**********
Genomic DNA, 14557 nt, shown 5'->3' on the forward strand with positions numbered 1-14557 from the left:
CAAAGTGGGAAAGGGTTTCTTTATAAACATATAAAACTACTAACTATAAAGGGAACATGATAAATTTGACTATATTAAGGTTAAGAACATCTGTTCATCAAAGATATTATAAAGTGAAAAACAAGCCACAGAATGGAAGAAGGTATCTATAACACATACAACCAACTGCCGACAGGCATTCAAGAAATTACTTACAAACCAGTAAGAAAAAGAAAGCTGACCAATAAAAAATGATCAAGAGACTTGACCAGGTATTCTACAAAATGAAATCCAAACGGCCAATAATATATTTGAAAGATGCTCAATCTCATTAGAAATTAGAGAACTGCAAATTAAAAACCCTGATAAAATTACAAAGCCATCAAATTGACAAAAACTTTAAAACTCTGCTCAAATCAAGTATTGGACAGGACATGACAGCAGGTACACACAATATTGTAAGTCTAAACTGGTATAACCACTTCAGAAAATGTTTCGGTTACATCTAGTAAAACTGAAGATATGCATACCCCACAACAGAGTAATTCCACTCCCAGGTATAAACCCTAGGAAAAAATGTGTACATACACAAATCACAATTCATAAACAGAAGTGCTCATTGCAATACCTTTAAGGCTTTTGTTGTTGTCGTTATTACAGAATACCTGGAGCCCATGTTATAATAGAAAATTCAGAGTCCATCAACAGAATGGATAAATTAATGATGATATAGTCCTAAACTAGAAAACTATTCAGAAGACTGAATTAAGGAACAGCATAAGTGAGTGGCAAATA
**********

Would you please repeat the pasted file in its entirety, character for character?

Genomic DNA, 14557 nt, shown 5'->3' on the forward strand with positions numbered 1-14557 from the left:
CAAAGTGGGAAAGGGTTTCTTTATAAACATATAAAACTACTAACTATAAAGGGAACATGATAAATTTGACTATATTAAGGTTAAGAACATCTGTTCATCAAAGATATTATAAAGTGAAAAACAAGCCACAGAATGGAAGAAGGTATCTATAACACATACAACCAACTGCCGACAGGCATTCAAGAAATTACTTACAAACCAGTAAGAAAAAGAAAGCTGACCAATAAAAAATGATCAAGAGACTTGACCAGGTATTCTACAAAATGAAATCCAAACGGCCAATAATATATTTGAAAGATGCTCAATCTCATTAGAAATTAGAGAACTGCAAATTAAAAACCCTGATAAAATTACAAAGCCATCAAATTGACAAAAACTTTAAAACTCTGCTCAAATCAAGTATTGGACAGGACATGACAGCAGGTACACACAATATTGTAAGTCTAAACTGGTATAACCACTTCAGAAAATGTTTCGGTTACATCTAGTAAAACTGAAGATATGCATACCCCACAACAGAGTAATTCCACTCCCAGGTATAAACCCTAGGAAAAAATGTGTACATACACAAATCACAATTCATAAACAGAAGTGCTCATTGCAATACCTTTAAGGCTTTTGTTGTTGTCGTTATTACAGAATACCTGGAGCCCATGTTATAATAGAAAATTCAGAGTCCATCAACAGAATGGATAAATTAATGATGATATAGTCCTAAACTAGAAAACTATTCAGAAGACTGAATTAAGGAACAGCATAAGTGAGTGGCAAATA